Email marketing is one of the oldest methods of digital advertising to exist; so it may seem strange that there are still many misconceptions about the industry and the marketing channel. Site Impact’s experts have spent a lot of time correcting the myths surrounding email even through today, and while there’s no convenient way to create an exhaustive list, it’s worth debunking a few of the most common misconceptions about email, all in one place. Today we’re tackling the most frequent myths we encounter about effectiveness, regulations, and response to email. Let’s dive right in!
The first misconception we want to tackle is the idea that internet marketing--display ads, social media, etc--is enough on its own to guarantee direct sales. Certainly, banner and display ads and social media marketing, along with SEO, are great tools for helping to get the sale. But when it comes to direct marketing and direct sales conversions, email comes out on top: with a higher ROI than any other digital channel, and even a higher return on investment than many “traditional” channels like radio and print, email is instrumental to direct sales, whether that’s in the B2C niche or B2B.
A lot of people think that email is all spam--but this simply isn’t the case. The CAN-SPAM act was created specifically to separate the metaphorical wheat from the chaff--to come up with terms that legitimate marketers could adhere to in order to identify themselves as legitimate. The best actors in the industry not only get consent to send beforehand, but hold themselves to the highest standard: double-opt in. This means that recipients didn’t just miss a checkbox on a form saying, but actively sought out communications and confirmed it in a second step. This separates legitimate email from spam emailers: the recipients actively want to receive the information.
So if there are people who opt in to email marketing efforts, this myth is obviously untrue; but there’s a deeper truth to reveal here as well. Many brands offer incentives to sign up for emails, but beyond that, consumers and businesses alike actually do enjoy receiving emails from businesses. Multiple studies have confirmed that email is the most preferred channel for marketing communications: consumers, especially Gen X and lower, would rather receive emails about important information from the brands they follow than get the information any other way.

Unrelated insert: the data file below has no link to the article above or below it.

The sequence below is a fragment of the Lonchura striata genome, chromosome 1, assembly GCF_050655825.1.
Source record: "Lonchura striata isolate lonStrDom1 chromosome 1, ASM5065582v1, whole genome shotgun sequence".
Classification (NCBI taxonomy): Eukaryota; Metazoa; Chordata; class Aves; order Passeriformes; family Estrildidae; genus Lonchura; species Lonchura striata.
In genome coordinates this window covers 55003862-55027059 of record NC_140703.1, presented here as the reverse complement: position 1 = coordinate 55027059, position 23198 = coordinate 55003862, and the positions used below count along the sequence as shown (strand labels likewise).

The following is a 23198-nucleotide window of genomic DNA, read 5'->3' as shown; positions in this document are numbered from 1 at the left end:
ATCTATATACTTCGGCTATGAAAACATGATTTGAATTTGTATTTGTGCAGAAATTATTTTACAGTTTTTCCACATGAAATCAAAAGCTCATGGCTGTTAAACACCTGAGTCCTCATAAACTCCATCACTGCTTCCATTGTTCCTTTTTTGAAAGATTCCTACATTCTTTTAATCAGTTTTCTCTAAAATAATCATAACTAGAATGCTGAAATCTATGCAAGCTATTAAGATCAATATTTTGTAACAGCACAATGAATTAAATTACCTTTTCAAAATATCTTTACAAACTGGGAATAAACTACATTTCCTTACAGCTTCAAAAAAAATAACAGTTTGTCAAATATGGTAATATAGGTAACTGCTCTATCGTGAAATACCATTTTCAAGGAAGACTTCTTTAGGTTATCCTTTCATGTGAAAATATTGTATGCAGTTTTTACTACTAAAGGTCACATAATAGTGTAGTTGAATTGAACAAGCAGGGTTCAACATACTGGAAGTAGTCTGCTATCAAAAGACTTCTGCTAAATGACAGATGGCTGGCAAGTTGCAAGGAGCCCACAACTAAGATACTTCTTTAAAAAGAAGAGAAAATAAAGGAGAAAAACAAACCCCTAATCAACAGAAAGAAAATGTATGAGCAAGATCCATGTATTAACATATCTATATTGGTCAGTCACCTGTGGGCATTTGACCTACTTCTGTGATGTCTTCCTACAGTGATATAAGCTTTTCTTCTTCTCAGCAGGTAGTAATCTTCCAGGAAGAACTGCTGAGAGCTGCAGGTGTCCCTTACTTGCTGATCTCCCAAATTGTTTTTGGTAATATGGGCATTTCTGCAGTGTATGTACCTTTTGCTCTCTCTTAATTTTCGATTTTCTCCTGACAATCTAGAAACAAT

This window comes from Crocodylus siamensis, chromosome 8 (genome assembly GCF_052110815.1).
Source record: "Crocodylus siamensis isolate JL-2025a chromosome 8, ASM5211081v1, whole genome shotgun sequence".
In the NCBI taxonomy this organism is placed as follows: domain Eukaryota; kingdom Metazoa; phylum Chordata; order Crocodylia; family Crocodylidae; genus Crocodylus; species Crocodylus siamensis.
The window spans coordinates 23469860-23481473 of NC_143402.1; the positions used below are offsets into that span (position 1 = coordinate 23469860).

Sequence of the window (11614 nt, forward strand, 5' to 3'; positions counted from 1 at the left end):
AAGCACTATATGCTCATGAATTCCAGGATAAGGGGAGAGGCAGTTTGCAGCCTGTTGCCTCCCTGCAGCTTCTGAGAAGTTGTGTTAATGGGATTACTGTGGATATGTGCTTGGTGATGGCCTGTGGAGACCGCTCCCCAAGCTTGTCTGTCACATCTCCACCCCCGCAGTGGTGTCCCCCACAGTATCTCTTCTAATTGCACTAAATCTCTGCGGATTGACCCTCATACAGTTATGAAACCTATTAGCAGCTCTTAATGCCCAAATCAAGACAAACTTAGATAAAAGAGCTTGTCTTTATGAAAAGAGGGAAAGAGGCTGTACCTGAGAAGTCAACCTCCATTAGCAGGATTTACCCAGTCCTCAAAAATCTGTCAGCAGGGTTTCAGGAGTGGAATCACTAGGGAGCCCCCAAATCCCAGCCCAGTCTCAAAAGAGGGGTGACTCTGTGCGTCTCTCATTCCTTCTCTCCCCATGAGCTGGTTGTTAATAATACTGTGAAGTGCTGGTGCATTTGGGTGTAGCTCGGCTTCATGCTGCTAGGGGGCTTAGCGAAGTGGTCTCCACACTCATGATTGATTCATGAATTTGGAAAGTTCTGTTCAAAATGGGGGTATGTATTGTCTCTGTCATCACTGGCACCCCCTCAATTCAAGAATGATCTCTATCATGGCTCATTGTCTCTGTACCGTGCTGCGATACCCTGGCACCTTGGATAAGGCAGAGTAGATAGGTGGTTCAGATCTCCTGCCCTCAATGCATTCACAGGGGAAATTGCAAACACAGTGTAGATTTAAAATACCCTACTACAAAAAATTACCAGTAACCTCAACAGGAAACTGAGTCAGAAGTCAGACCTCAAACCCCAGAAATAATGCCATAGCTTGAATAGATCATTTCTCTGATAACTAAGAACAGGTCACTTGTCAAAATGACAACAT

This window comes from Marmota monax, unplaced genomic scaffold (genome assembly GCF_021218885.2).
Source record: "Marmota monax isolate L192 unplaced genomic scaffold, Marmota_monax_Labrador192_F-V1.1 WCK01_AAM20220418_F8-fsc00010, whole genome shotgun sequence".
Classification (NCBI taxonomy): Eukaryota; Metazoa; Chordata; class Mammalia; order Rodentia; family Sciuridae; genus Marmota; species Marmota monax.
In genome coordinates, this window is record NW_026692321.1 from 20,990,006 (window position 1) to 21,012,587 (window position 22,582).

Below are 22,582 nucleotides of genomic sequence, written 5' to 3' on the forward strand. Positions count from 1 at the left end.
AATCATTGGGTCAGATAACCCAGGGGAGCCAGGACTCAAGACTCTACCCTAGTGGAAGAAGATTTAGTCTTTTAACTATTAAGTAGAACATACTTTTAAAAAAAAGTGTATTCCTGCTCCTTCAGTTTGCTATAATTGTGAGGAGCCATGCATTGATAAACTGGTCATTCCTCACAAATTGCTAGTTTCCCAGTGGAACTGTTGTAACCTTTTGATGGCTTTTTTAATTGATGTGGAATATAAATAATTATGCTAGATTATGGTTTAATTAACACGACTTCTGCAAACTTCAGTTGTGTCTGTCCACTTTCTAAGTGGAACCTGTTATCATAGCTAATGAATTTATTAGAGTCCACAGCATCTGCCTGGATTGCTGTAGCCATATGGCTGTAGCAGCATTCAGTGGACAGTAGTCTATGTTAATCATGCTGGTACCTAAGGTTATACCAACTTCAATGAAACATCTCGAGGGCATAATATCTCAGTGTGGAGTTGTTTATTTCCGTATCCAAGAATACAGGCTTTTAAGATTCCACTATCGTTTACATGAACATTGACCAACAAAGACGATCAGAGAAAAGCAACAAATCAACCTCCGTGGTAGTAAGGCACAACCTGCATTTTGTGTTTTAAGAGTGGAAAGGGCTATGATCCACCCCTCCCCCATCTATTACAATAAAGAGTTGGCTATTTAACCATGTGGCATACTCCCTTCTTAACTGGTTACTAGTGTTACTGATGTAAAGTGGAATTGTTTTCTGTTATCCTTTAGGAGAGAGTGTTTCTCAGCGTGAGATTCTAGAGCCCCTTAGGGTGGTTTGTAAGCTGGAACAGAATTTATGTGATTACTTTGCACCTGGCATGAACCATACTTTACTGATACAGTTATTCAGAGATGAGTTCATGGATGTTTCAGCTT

Social media platforms--whether it’s Facebook, Twitter, Instagram, Snapchat, or any other venue--are definitely important to an overall marketing plan for brands of all sizes. But the data doesn’t lie: for direct sales and conversions in general, social media ads and accounts actually aren’t as effective as email marketing is. Email is a trusted channel, a method that everyone recognizes and feels comfortable with. Social gives your brand a personality, a face; email gives you a more direct connection to your prospects, where they expect to hear from you.
There are many myths surrounding email--from how it works, to how effective it is, and beyond. Of course this list of misconceptions is in no way exhaustive; they’re just the most common misconceptions we hear talking to clients and prospective clients. But the truth is simple: when it comes to email, prospects want to receive it, they respond more favorably to it than they do to social media or any other format, and they don’t view it as spam when they’ve opted in for receiving messages from brands they’re interested in buying from. If you have more questions--or want to get the real scoop on any myths you’ve heard about email--contact Site Impact and let us shine a light on the truth.